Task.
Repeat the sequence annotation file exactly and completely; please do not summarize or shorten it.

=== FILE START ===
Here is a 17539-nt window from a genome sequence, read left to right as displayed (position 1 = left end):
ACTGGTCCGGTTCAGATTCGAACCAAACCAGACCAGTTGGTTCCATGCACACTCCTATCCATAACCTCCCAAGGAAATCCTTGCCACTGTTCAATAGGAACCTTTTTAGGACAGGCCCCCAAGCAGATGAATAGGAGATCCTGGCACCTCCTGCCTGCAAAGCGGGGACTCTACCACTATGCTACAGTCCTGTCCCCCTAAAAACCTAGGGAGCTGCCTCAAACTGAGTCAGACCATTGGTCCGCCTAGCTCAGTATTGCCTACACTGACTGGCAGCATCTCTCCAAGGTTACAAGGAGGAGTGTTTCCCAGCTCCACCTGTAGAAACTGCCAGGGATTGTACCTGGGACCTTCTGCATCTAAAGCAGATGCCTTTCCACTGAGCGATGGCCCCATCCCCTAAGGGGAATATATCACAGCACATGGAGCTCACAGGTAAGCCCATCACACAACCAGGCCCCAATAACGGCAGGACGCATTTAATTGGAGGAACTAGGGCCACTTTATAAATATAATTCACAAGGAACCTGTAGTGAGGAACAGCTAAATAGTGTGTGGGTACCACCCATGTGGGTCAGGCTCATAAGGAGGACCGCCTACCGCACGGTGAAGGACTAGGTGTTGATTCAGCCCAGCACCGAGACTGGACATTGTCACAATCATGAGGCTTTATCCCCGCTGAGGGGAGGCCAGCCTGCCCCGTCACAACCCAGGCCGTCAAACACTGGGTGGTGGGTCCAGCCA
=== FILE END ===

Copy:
Here is a 17539-nt window from a genome sequence, read left to right as displayed (position 1 = left end):
ACTGGTCCGGTTCAGATTCGAACCAAACCAGACCAGTTGGTTCCATGCACACTCCTATCCATAACCTCCCAAGGAAATCCTTGCCACTGTTCAATAGGAACCTTTTTAGGACAGGCCCCCAAGCAGATGAATAGGAGATCCTGGCACCTCCTGCCTGCAAAGCGGGGACTCTACCACTATGCTACAGTCCTGTCCCCCTAAAAACCTAGGGAGCTGCCTCAAACTGAGTCAGACCATTGGTCCGCCTAGCTCAGTATTGCCTACACTGACTGGCAGCATCTCTCCAAGGTTACAAGGAGGAGTGTTTCCCAGCTCCACCTGTAGAAACTGCCAGGGATTGTACCTGGGACCTTCTGCATCTAAAGCAGATGCCTTTCCACTGAGCGATGGCCCCATCCCCTAAGGGGAATATATCACAGCACATGGAGCTCACAGGTAAGCCCATCACACAACCAGGCCCCAATAACGGCAGGACGCATTTAATTGGAGGAACTAGGGCCACTTTATAAATATAATTCACAAGGAACCTGTAGTGAGGAACAGCTAAATAGTGTGTGGGTACCACCCATGTGGGTCAGGCTCATAAGGAGGACCGCCTACCGCACGGTGAAGGACTAGGTGTTGATTCAGCCCAGCACCGAGACTGGACATTGTCACAATCATGAGGCTTTATCCCCGCTGAGGGGAGGCCAGCCTGCCCCGTCACAACCCAGGCCGTCAAACACTGGGTGGTGGGTCCAGCCA